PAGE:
Has Apple killed off indie music service Lala.com?

Last year at this time, I compared six music services to iTunes and came away most impressed by an indie upstart called Lala. Its founders cashed out last December, selling the company to Apple for an undisclosed price. And since then? Lala's innovation has stalled. Or, more accurately, it's shifted into reverse with at least one key feature removed and development apparently frozen. What happened?
Written by Ed Bott, Senior Contributing Editor

Update 30-April: It's official: Apple shuts down Lala music service.

So long, Lala, it was nice to know you.

Last year at this time, I compared six music services to iTunes and came away most impressed by a tiny company called Lala. (I was still impressed in this follow-up post six months later.)

Lala was an indie upstart in April 2009, with 30 employees (all but five of them writing code). They had a unique business model—one insider told me, "We want to be a cloud music app"—and a high-octane software development cycle that had the company releasing new versions of its web-based client every two to three weeks.

Lala's founders cashed out last December, selling the company to Apple for an undisclosed price. And since then? Lala's innovation has stalled. Or, more accurately, it's shifted into reverse. At least one key feature has been removed, the much-anticipated iPhone app has been scuttled, and support has turned sluggish.

Lala's signature feature when I looked at it a year ago was its Music Mover app, which allowed you to build a music collection in the cloud. If the program matched a tune in your collection to one in the Lala catalog, your account was given the right to stream that tune on-demand to any PC using a web browser. If Music Mover couldn't find the file, you were given the option to upload it. Although others have tried this business model in the past, Lala was the first one that did it with signed contracts from all the major labels. (Interestingly, reports I've read suggest that those agreements are not transferable to Apple. If that's true, it means that Lala's streaming rights can't be easily integrated into the iTunes player or store.)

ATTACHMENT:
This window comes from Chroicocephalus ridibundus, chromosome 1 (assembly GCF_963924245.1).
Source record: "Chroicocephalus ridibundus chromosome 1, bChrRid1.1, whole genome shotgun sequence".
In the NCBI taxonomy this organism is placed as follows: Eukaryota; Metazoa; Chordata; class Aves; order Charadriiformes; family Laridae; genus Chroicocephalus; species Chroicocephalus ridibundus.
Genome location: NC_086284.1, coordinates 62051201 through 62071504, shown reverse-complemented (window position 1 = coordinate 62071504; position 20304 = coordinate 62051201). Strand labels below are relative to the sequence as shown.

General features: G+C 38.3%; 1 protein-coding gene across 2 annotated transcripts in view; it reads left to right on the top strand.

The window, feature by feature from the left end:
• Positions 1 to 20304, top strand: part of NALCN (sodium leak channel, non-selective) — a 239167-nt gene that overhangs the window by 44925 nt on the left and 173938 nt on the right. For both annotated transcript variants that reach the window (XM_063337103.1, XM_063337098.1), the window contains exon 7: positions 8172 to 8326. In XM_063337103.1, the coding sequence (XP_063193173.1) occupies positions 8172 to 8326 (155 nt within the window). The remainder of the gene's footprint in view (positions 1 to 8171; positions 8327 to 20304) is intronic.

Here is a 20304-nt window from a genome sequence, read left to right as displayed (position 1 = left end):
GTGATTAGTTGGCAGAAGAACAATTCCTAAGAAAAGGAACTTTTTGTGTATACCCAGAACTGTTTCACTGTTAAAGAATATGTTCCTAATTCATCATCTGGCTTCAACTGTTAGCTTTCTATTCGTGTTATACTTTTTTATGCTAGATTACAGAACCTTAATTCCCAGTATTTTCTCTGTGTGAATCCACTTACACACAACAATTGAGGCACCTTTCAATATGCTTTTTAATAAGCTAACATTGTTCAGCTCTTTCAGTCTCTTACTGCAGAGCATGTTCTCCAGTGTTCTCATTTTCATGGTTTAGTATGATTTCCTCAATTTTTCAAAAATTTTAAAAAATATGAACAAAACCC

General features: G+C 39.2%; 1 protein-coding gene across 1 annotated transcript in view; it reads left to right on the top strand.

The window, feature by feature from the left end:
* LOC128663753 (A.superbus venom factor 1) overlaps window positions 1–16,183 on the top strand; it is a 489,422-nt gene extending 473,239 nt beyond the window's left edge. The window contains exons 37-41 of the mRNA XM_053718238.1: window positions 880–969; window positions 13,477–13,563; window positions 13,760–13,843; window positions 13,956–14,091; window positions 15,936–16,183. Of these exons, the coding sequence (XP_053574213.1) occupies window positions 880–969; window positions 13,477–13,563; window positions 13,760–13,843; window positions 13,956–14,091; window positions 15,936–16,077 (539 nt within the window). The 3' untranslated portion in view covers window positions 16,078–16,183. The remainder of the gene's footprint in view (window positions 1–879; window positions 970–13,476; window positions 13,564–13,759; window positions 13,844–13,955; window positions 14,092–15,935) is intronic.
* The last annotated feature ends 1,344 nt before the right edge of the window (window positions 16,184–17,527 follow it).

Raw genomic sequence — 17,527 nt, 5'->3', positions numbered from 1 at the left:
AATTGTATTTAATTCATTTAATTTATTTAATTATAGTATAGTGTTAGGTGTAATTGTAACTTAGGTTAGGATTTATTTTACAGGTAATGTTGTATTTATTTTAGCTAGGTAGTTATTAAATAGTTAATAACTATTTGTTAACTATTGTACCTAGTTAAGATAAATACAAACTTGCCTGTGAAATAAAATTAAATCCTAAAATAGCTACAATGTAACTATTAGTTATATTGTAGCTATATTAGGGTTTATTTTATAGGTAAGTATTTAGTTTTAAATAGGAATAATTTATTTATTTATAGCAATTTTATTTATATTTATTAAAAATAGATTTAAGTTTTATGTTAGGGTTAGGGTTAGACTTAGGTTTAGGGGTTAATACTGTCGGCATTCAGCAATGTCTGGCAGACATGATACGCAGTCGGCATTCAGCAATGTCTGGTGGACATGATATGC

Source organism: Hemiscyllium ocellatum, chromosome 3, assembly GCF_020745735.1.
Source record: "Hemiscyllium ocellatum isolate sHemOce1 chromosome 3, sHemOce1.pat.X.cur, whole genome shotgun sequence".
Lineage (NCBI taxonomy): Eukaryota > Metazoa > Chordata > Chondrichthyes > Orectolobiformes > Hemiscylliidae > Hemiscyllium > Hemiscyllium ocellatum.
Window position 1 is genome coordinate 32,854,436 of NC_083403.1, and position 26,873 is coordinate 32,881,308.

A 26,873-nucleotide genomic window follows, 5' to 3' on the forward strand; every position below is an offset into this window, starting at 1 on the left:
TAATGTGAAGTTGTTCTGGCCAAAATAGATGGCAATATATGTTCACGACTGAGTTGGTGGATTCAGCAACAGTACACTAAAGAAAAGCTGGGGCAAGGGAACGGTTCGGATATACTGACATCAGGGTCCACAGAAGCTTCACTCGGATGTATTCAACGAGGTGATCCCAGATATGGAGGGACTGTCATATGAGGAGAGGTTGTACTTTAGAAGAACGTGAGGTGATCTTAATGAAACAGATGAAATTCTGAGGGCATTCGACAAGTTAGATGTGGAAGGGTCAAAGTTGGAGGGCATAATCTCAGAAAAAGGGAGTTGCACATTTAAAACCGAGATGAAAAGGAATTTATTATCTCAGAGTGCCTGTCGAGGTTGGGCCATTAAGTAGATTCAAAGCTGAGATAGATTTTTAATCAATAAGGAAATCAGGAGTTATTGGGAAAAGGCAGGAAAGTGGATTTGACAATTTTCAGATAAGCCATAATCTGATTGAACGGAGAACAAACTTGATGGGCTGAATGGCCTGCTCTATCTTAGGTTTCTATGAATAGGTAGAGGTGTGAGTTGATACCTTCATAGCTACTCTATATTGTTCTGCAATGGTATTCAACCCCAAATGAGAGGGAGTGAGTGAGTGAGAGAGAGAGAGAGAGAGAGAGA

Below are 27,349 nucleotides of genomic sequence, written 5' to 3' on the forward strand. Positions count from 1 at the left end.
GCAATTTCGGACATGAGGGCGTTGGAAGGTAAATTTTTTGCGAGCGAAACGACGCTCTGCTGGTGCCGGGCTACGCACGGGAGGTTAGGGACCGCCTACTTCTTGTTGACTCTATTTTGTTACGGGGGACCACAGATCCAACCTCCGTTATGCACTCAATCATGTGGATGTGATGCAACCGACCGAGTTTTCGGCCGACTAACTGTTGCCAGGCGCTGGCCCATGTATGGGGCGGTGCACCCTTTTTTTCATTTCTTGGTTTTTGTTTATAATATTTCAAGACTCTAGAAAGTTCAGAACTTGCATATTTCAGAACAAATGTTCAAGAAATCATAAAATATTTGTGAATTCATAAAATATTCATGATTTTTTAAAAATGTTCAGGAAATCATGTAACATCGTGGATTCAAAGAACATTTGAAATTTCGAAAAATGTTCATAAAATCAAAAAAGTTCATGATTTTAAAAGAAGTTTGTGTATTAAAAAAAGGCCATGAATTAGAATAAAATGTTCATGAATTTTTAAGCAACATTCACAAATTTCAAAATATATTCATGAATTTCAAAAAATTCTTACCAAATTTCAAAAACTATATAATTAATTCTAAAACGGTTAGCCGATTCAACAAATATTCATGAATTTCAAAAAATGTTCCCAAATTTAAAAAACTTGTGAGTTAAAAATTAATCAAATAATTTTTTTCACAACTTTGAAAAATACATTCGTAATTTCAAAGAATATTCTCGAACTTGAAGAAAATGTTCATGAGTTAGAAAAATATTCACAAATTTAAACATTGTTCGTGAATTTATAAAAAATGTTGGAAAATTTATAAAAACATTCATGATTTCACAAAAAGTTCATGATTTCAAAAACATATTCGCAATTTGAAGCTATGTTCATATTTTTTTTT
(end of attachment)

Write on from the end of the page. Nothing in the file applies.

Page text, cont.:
The Lala Help page still touts this feature: "Music Mover will add the music you own to your Lala collection for free if it can be matched against our legally licensed catalog.  For music that is not matched you will need to use the Manual Uploader available from your collection view."

But that text is out of date. The upload option vanished in March of this year. I noticed the change by accident, when I needed to install Music Mover on a new PC and saw this notice on Lala's web site:


I asked my contacts at Lala for more details on the "technical issues" that led them to disable this feature and on why and when this decision was made. I also asked if someone was willing to talk to me about he future of Lala. They bounced me to Apple PR, which gave me this crisp response after a couple days of exchanging phone calls and e-mail messages:

We don't have a comment beyond the language that was posted on Lala in January addressing the MusicMover change.